According to a report published by The Times, the website Bestvalid.cc is offering for sale stolen credit and debit card details of 100,000 Britons.
Banking details stolen from more than a million people worldwide goes for £1.67, the list of victims includes former senior adviser to the Queen, bankers, doctors and lawyers.
The site is available on the surface web since at least June and journalists are surprised that law enforcement hasn’t yes seized it.
“The National Crime Agency must act immediately to get this site closed. I will be writing to the NCA to bring this issue to their attention,” said Keith Vaz, chairman of the home affairs select committee.
Politicians are urging the intervention of the police, black marketplaces could be used by the organized crime and radical groups to fund terrorism and other illegal activities.
Aligned with the offer in many black markets hosted on dark web, Bestvalid.cc appears like an ordinary e-commerce, it includes a customer service and refund services for faulty products.
Users can buy stolen payment card data, often completed with further information (i.e. common answer to online banking security questions, postal address of the card holder) that could be used for more sophisticated scams.
A journalist at the Times paid for a lot of data including information from one person he is in contact. He paid in Bitcoin of course and received a package including debit card number, security code, expiry date, mobile phone number and postal address.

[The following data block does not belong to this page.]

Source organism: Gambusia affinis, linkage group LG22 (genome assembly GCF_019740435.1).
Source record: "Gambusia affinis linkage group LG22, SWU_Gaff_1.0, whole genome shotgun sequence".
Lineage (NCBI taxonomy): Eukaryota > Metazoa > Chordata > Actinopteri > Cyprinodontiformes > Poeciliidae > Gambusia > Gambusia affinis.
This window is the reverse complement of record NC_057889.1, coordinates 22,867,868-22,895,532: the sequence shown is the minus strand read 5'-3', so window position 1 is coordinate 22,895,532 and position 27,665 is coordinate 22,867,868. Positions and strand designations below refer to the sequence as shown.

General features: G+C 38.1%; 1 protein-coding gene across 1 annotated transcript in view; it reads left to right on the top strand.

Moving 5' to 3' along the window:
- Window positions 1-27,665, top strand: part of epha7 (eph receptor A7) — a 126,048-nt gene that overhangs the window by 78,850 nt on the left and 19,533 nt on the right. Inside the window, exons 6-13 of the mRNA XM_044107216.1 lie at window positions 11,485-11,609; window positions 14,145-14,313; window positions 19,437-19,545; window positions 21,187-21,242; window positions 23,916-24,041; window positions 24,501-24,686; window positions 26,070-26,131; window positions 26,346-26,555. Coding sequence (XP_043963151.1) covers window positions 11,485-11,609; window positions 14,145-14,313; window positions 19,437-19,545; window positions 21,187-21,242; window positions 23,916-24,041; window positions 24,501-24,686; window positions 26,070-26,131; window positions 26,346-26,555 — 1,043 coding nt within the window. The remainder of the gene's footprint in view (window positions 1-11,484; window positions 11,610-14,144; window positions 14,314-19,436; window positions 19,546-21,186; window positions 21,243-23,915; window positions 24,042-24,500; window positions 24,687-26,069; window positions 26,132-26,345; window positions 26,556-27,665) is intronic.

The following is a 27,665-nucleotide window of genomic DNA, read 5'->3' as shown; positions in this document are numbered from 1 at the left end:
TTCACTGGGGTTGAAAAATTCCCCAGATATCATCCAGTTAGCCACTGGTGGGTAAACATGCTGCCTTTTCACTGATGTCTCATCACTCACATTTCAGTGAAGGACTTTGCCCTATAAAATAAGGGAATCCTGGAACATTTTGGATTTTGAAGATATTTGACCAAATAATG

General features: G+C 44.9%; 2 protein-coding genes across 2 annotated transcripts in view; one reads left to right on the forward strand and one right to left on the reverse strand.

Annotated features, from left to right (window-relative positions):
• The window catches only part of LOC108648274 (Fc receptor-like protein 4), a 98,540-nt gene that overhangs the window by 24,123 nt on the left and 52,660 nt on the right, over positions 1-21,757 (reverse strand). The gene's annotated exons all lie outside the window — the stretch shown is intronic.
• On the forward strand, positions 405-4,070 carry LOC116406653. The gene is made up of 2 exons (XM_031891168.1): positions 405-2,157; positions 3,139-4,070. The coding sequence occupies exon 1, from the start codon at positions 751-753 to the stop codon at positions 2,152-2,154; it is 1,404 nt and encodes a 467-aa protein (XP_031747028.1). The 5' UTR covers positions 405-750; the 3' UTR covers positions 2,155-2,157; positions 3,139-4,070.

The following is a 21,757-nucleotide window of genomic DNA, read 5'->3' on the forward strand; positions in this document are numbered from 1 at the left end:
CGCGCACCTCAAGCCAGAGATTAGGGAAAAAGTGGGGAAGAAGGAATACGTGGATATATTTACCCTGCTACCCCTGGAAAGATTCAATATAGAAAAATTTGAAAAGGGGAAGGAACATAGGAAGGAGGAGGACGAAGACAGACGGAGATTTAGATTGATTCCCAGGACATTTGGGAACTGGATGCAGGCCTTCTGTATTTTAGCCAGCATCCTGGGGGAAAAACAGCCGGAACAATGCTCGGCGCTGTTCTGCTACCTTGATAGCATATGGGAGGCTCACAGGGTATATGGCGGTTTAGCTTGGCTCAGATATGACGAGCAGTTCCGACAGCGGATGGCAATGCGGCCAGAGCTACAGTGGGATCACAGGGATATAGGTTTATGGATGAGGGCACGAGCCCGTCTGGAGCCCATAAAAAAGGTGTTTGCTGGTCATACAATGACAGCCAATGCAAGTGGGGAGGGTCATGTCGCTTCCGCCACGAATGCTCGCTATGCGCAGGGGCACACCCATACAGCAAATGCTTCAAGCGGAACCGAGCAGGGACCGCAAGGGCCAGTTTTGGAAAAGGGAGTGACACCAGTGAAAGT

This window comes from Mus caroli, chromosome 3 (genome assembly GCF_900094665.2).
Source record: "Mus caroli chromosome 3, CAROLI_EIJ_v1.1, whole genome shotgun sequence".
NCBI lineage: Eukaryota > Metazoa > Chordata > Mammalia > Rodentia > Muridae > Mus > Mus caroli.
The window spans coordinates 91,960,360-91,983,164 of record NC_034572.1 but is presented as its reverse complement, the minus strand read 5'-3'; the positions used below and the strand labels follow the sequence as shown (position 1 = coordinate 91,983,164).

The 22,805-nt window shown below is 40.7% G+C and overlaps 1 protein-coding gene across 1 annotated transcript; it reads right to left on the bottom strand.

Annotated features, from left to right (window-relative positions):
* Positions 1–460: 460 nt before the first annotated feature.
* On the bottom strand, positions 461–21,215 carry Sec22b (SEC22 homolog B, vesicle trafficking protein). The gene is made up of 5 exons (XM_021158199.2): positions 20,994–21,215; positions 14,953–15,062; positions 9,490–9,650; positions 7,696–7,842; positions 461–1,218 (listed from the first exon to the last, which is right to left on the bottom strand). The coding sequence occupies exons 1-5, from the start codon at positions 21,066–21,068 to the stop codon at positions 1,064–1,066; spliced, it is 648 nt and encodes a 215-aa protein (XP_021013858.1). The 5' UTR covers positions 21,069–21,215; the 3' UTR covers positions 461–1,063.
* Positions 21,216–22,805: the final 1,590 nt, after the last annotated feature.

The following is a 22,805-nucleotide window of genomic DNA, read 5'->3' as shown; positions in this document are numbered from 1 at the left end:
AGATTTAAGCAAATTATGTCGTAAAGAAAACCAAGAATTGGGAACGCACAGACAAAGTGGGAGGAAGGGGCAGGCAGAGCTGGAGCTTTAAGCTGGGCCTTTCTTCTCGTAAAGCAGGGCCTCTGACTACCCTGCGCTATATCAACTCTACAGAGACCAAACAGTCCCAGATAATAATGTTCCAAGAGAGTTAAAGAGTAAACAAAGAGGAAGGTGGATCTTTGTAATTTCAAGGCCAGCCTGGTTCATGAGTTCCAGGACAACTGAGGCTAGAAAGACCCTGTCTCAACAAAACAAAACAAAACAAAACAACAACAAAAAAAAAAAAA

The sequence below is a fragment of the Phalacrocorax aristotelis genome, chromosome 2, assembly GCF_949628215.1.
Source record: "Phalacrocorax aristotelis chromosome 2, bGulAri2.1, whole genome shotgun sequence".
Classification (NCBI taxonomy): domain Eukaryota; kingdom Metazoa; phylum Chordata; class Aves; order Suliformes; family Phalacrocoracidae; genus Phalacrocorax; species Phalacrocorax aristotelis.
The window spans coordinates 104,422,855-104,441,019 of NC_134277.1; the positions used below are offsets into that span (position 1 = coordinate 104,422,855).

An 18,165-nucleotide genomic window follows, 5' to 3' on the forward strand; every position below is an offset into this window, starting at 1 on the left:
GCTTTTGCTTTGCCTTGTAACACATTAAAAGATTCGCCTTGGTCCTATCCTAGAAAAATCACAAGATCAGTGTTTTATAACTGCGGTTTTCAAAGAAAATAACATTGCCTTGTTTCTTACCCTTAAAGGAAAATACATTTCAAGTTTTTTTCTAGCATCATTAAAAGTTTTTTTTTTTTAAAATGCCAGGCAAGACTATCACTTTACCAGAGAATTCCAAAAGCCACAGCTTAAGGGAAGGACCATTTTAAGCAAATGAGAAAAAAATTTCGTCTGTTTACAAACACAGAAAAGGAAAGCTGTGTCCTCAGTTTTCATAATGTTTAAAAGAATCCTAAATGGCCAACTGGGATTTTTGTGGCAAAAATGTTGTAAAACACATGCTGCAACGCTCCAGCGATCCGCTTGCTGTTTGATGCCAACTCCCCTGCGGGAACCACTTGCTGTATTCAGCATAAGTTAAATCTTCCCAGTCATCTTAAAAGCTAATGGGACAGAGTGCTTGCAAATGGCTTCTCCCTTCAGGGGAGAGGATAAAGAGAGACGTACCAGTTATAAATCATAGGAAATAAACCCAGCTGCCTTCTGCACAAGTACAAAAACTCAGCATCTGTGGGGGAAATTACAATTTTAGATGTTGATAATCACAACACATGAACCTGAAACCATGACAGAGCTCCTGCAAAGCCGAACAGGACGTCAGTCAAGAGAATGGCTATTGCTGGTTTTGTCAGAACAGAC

When the journalist presented the data to the victim, Laia Humbert-Vidan, 30, a radiotherapy physicist from London, said was disconcerted.
“I don’t feel like the police are able to protect anyone from online fraud. If they were, these types of sites would not exist in the first place.” said Laia Humbert-Vidan.
Bestvalid is not hidden in the dark web, it is easy to access and it is one of the biggest websites offering stolen card data.
The cybercrime has a significant economic impact on the economy of every Government, it costs the UK £27 billion a year, and the Centre for Economics and Business Research estimated the same cost at £34 billion a year for businesses alone.
(Security Affairs – payment card frauds, crime)